Thursday 25th October 2012


Modern 911s too safe and boring? Fear not, Harris has found one that'll scare you silly

Journalists and punters didn't find the original 1992 Porsche 965 quite exciting enough, so the Germans upped the capacity of the engine to 3.6 litres, giving a decent 360hp and leaving most testers in no doubt that the days of the dangerous Turbo were, erm, safely restored.

Blingy, scary and built like a tank
Blingy, scary and built like a tank
There were other detail changes to the chassis and brakes, plus a set of rather snazzy two-piece Speedlines that would corrode within 100 miles of a suggestion of rain.

By 1994, the 911 bodyshell was nearly a quarter of a century old, but the 3.6 looked so damn good that the producers of the film Bad Boys chose one for Will Smith to roar about Miami. I watched it again the other night, and I think I reached the slightly shameful conclusion that the 3.6 is one of the few cars I could buy on looks alone. This being the case because it wasn't much cop to drive.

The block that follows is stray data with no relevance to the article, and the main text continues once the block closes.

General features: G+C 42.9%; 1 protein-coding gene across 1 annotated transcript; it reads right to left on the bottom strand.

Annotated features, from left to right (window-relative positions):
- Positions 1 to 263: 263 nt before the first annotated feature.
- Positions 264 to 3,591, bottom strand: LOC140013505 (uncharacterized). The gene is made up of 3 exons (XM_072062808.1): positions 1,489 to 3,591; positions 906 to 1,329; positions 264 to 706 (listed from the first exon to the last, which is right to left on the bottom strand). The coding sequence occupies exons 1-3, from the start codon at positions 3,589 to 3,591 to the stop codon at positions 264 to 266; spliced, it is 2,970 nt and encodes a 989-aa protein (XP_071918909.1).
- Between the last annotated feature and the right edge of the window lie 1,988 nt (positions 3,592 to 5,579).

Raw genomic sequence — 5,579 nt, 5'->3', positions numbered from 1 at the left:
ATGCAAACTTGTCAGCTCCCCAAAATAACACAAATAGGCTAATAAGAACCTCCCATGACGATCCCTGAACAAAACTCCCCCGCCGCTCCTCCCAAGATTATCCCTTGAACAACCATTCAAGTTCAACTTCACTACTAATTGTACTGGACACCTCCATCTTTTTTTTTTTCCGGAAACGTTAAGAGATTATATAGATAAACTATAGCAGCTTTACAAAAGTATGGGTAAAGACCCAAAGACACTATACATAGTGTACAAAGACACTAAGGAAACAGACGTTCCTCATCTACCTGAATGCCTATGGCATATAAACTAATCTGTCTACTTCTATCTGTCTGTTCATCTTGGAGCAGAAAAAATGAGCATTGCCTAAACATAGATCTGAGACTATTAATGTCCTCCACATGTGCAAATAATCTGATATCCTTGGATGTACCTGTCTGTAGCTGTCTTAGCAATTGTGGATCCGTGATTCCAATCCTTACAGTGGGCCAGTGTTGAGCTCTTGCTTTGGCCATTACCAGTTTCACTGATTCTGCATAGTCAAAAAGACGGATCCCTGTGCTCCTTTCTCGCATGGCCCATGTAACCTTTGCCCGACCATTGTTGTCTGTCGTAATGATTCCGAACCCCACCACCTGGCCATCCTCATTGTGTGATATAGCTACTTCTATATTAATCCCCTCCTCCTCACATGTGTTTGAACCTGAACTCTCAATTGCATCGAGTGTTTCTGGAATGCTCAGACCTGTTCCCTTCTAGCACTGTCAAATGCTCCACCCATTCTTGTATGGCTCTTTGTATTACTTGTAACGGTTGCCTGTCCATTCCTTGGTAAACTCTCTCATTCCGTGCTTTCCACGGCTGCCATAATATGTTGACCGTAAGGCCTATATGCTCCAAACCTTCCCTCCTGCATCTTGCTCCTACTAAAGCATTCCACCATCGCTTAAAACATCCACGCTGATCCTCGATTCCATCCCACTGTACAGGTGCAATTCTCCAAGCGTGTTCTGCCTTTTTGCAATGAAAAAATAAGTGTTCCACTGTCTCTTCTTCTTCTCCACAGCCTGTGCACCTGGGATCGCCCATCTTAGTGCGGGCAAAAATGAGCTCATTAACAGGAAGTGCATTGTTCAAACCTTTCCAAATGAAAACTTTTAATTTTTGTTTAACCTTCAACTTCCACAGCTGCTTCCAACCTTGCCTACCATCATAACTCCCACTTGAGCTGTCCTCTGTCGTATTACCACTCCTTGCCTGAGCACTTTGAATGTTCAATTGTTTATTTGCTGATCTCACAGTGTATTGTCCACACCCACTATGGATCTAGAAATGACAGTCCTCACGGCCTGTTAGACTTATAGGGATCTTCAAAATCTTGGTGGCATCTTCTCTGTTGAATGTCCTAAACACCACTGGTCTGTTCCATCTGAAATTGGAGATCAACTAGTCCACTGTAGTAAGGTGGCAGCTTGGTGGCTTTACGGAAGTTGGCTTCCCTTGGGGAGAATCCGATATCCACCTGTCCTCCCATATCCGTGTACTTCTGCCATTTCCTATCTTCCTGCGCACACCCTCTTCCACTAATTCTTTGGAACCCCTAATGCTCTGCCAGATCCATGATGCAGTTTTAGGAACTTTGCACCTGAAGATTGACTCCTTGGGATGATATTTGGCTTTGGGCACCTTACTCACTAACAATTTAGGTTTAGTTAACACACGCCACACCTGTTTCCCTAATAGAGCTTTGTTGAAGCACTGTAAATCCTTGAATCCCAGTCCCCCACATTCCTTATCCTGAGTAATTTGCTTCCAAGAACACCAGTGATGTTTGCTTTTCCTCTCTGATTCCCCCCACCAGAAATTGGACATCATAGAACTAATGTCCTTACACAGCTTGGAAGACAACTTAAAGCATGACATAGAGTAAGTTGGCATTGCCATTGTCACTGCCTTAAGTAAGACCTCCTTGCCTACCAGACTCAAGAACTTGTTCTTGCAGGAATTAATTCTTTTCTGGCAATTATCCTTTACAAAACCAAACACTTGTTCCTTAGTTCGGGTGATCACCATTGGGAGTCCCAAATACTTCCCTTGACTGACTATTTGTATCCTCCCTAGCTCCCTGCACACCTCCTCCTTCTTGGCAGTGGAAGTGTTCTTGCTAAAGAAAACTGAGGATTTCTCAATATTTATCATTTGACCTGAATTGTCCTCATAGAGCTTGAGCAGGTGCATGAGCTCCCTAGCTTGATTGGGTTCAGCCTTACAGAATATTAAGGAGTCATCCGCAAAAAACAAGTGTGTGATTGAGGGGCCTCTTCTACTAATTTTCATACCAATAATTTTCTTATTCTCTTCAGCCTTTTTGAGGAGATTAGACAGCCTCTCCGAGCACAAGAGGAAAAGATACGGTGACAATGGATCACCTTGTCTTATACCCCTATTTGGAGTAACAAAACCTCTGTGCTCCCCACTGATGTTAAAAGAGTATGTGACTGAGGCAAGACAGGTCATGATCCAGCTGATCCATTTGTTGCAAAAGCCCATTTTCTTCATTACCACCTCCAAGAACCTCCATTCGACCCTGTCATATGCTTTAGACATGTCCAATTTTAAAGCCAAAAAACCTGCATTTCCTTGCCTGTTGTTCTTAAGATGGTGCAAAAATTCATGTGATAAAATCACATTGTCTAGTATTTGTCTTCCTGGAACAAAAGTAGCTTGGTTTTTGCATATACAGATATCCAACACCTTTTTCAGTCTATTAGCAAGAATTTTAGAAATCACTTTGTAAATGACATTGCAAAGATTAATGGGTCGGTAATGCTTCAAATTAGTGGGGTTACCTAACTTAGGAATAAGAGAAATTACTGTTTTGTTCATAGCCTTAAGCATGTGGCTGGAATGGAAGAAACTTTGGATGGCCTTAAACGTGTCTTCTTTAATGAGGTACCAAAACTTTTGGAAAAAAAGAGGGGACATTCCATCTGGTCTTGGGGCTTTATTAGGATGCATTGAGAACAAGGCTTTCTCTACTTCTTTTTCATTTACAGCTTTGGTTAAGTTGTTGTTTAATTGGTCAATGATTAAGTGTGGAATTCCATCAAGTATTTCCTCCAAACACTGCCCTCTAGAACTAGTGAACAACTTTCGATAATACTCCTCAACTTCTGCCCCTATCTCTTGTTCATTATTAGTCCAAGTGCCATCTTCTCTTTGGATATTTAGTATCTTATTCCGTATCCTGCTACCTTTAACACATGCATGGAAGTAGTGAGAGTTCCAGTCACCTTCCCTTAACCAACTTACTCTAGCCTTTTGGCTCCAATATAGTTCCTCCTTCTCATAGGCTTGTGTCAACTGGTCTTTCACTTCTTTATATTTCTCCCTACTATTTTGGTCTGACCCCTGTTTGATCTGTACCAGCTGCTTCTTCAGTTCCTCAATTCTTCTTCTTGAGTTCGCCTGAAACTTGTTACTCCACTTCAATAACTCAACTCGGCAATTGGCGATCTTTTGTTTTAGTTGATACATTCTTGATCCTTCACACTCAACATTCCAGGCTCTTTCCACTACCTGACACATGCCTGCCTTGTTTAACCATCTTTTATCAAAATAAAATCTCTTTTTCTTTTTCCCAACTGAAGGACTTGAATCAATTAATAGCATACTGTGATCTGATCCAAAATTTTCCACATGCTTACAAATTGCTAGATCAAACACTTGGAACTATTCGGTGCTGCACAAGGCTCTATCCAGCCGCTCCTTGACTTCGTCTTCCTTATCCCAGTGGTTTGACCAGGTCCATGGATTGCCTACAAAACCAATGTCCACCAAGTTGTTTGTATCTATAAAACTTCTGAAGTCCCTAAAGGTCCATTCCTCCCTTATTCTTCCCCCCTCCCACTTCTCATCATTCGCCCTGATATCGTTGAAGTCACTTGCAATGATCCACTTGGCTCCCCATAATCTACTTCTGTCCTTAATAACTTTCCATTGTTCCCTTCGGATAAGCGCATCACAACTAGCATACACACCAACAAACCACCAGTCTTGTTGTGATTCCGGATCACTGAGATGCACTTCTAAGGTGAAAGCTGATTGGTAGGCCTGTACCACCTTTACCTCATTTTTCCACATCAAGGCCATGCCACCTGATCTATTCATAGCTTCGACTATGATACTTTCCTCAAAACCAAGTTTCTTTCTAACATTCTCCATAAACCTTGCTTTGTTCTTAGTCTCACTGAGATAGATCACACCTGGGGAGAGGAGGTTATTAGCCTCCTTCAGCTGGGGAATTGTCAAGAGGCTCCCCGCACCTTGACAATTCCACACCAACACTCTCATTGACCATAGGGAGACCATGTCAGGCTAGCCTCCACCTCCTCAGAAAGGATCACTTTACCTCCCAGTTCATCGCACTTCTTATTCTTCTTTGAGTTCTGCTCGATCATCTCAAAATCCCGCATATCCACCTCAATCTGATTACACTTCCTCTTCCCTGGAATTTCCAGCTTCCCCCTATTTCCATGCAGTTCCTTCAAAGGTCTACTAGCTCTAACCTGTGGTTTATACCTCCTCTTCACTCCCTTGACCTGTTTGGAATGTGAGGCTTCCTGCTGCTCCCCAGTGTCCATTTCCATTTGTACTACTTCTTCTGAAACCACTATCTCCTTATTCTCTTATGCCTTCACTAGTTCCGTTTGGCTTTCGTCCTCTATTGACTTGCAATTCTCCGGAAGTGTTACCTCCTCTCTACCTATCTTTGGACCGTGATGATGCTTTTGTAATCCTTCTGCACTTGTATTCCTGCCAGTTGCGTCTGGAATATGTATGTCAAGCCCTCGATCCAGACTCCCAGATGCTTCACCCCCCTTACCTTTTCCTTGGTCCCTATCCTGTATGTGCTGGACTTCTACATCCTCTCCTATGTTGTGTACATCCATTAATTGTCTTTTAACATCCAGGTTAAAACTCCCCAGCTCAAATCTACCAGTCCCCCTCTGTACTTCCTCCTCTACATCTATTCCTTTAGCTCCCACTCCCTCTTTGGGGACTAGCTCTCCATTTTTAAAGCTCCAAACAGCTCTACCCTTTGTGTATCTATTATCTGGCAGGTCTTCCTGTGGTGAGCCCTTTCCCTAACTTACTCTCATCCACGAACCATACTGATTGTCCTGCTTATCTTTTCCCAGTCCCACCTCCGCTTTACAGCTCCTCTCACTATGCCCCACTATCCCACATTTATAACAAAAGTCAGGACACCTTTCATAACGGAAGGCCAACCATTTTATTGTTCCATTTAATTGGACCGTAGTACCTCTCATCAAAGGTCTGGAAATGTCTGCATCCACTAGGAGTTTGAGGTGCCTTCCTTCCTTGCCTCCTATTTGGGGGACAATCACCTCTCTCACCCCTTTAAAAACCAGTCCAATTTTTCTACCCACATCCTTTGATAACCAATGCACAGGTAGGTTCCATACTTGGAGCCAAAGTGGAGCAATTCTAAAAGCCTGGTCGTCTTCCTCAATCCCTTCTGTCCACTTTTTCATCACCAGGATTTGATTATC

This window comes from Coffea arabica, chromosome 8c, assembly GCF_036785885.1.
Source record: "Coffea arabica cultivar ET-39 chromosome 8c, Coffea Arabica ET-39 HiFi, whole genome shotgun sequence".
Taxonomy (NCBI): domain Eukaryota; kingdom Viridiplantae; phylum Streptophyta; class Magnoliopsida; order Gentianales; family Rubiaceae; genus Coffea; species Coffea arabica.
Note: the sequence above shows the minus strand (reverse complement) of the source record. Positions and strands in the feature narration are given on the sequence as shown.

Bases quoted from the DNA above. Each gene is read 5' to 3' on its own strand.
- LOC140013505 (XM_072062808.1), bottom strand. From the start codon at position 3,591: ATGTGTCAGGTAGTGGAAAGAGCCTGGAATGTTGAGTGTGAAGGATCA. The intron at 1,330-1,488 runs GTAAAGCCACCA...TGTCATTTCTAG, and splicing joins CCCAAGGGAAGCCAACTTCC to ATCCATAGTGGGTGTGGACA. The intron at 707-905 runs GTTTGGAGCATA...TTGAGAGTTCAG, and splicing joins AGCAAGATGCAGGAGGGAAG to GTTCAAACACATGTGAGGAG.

Massive understeer gave way to shocking oversteer, it had tragic turbo lag and the airbag weighed so much you could feel the inertia in the steering column. But when it was on full-boost, and you'd been brave enough to hoon through the front-axle push, it was one hell of a challenge.

They don't make 'em like this any more, etc
They don't make 'em like this any more, etc
But mainly it comes down to looks and build quality for me. These were assembled to withstand years of abuse, and those wide arches, the move to 18-inch rims and the slightly lower ride height over the 3.3 somehow tipped the 3.6 into car porn territory. Which makes white the ideal choice.

Any car vendor with the word joker in its name clearly requires further investigation but if this car stacks up, it will be good news in the long term.



PORSCHE 911 Turbo 3.6 (964)
109,964 euros
Why you should: A proper, scary 911 Turbo and an appreciating asset...
Why you shouldn't: long as you don't bin it

See the original advert here.


Author: Chris Harris
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